This article is part 1/3 of our gongfu tea series. Here we will give a brief overview of the history, regional variations, meaning of the term, and key brewing concept that defines gongfu tea.
History of gongfu tea
Gongfu tea is an ancient Chinese tea ceremony which involves a ritual preparation and presentation of tea. Despite being highly formalised, it does allow for elements of artistic display, by both the tea master and in the overall arrangement of teaware and accessories. Another core principle is its social aspect, where hospitality is displayed by hosts toward their guests, as well as creating a space that encourages dialogue and contemplation.
The exact origins of gongfu tea are debated. Some scholars believe that it was fairly recent, in the 18th century, in the Wuyi region, Fujian province, that this style emerged. However, a more generally accepted theory is that it originated in the Chaoshan region during the Song dynasty (960 to 1279). Then, much later on, during the Ming dynasty (1368 to 1644), it finally spread in earnest throughout greater China and began being incorporated into daily life.
Today, when we talk about gongfu tea, we generally refer to the original style from the Chaoshan region. This is an area in eastern Guangdong province, encompassing the historic cities of Chaozhou and Shantou. It sits on the border with Fujian province, which is one of the great tea-producing regions of the world and birthplace of oolong tea. Additionally, Chaoshan is a coastal region, which since the olden days of the Maritime Silk Road had been exposed to new ideas and was comparatively wealthier than inland regions. Considering such an amalgamation of factors, perhaps it is no wonder that gongfu tea has its roots here.
A number of regional variations of the gongfu tea ceremony do exist. Some simply skip the use of particular tools, or omit certain steps in the performance. Other variations, on the other hand, truly add something unique. Here we describe some of the more noteworthy ones.
Even within the Chaoshan area itself there are two styles of brewing: wet vs. dry. Wet brewing involves pouring hot water over the exterior of the teaware to maintain heat. Dry brewing, as the name suggests, skips this part. Additionally, when dry brewing, after pre-heating the teapot, it is then fanned and allowed to air out before adding the dry tea leaves.
Another variant is found in Sichuan province, where long-spouted copper teapots are used. These teapots are wielded by skilled performers who use various martial arts moves and balancing techniques whilst serving the tea. Often many years of training are required before the performer is deemed qualified.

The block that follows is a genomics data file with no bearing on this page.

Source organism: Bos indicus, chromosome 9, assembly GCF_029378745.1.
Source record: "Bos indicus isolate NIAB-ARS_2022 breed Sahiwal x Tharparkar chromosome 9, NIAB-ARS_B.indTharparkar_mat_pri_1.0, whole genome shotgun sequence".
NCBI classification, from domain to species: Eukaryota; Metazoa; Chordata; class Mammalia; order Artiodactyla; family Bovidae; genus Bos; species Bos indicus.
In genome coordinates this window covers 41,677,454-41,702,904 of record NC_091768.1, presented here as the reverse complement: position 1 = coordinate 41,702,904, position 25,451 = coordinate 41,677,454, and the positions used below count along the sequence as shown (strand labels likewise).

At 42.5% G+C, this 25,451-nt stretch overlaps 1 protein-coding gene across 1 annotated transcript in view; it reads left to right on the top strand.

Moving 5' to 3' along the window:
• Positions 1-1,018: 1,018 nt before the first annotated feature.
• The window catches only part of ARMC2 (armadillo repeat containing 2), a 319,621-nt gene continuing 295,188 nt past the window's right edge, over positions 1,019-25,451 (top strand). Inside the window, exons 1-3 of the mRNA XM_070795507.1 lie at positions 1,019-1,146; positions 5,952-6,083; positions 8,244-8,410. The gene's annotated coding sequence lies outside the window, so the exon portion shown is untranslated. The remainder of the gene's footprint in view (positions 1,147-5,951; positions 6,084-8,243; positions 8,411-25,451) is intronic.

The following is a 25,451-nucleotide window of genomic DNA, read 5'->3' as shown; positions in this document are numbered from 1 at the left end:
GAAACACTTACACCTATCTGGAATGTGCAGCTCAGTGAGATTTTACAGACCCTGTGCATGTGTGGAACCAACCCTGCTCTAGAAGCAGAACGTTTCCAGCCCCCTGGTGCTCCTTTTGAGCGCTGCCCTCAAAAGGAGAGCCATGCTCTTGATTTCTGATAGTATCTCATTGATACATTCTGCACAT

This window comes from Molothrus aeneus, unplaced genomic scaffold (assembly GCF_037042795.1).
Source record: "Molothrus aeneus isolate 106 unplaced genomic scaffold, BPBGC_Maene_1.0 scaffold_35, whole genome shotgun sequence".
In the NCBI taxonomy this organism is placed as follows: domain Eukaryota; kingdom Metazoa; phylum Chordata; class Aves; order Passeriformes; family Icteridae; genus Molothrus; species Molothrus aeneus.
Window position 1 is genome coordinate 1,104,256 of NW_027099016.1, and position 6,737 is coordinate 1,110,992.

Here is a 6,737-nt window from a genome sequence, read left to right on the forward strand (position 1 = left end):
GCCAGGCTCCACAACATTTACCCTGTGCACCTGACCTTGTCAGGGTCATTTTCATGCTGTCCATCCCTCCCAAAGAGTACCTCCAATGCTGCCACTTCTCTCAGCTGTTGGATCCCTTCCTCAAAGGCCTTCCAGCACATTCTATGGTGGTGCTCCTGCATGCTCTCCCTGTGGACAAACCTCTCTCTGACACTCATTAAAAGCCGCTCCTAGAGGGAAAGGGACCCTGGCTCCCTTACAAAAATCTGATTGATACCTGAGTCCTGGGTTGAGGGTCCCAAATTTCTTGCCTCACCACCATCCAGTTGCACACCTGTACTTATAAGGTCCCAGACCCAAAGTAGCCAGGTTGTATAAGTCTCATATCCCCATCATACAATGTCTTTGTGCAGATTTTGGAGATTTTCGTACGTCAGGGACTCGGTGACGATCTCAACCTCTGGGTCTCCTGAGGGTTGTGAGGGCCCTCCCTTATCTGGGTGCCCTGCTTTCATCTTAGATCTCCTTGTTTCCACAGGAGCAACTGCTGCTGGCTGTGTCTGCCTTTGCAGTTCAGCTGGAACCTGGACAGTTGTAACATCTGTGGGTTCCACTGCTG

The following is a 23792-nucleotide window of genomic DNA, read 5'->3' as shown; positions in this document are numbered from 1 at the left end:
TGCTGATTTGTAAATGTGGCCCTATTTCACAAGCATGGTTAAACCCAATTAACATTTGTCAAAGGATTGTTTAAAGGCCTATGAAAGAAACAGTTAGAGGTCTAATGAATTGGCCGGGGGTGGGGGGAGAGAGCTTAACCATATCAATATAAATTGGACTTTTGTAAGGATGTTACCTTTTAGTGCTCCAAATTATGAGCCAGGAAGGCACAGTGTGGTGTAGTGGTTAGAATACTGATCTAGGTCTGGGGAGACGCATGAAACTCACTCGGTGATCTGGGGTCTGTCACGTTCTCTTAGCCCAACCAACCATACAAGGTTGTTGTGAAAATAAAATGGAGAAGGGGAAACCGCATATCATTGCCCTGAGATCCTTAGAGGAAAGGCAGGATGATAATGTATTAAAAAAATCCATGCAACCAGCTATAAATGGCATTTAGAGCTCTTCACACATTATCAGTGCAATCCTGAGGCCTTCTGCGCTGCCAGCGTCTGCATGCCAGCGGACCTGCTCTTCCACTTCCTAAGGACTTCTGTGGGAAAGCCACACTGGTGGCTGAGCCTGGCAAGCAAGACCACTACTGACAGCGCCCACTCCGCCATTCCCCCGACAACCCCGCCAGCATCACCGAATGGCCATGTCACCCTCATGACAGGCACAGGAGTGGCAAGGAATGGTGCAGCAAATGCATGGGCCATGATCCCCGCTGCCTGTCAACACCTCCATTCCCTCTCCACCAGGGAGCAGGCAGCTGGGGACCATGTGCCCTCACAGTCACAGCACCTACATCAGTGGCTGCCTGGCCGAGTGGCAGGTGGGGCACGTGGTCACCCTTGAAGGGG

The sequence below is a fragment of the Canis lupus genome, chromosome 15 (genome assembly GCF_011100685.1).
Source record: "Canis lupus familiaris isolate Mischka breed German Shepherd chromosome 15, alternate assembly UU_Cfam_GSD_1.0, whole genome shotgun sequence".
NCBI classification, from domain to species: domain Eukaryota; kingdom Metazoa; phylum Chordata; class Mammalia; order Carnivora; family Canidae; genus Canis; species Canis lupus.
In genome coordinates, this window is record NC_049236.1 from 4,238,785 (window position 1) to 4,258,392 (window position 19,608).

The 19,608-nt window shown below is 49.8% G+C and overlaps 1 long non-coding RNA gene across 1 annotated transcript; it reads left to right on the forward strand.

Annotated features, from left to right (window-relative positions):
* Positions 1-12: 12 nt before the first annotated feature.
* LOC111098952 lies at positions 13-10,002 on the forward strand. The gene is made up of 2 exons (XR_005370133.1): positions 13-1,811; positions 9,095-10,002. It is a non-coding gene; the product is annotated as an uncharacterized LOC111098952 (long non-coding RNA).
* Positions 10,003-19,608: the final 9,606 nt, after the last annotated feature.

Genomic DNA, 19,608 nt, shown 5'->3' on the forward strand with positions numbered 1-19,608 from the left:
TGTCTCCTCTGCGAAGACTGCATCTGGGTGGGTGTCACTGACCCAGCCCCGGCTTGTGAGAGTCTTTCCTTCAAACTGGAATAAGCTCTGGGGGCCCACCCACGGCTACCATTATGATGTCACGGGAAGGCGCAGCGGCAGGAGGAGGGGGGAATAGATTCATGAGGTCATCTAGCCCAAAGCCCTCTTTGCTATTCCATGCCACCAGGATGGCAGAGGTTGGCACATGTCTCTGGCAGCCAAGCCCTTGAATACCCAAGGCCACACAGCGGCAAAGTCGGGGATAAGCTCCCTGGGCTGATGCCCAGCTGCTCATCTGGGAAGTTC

Another innovation, originating from Taiwan, is the fragrance cup. This cup is not used for drinking, but rather for olfactory appreciation. Its tall and thin shape allows the concentration of aromatic compounds. These aromas are then savoured prior to each round of drinking.
A bit further afield, in Japan, gongfu tea was first introduced by Chinese merchants visiting Nagasaki, during the Edo period in the late 17th century. Senchadō is the local variant that evolved and it specifically focuses on the preparation of non-powdered green teas.
Meaning of the term gongfu
The Chinese characters for gongfu are 功夫 / 工夫 (Gōng Fū) and are alternatively transliterated as kungfu or kung fu. Many often associate this term with Chinese martial arts, however the literal meaning of these two characters is ‘skill, art, labour, effort’. As such, gongfu tea simply means “making tea with skill”.
Key brewing concept
Beyond its ceremonial elements, there is the key brewing concept that gongfu tea should use a high leaf-to-water ratio, small brewing vessel, short infusion times and have many steeps. It is said that this method truly brings out the personality of a tea by revealing different layers with each infusion.
In theory, all tea types can be brewed gongfu style. However, in reality, the most suitable teas are oolong, black and pu’er. By pu’er, we refer to all fermented teas. Generally speaking, green, white and yellow teas are less suitable, because repeat exposure to heat tends to quickly draw out an astringent and bitter brew.
Now that we have had an introduction to gongfu tea, we can move on to part 2/3, where we will give a detailed overview of the tools and teaware used, as well as offer a step-by-step guide to the ceremony.
Already having a think about what teas to try first with your gongfu sessions? We recommend starting out by comparing a Jin Xuan versus Tie Guan Yin. Although both fall under the oolong category, their flavour profiles are vastly at opposite ends. As you progress through the infusions, note how each of these teas reveal their personality.
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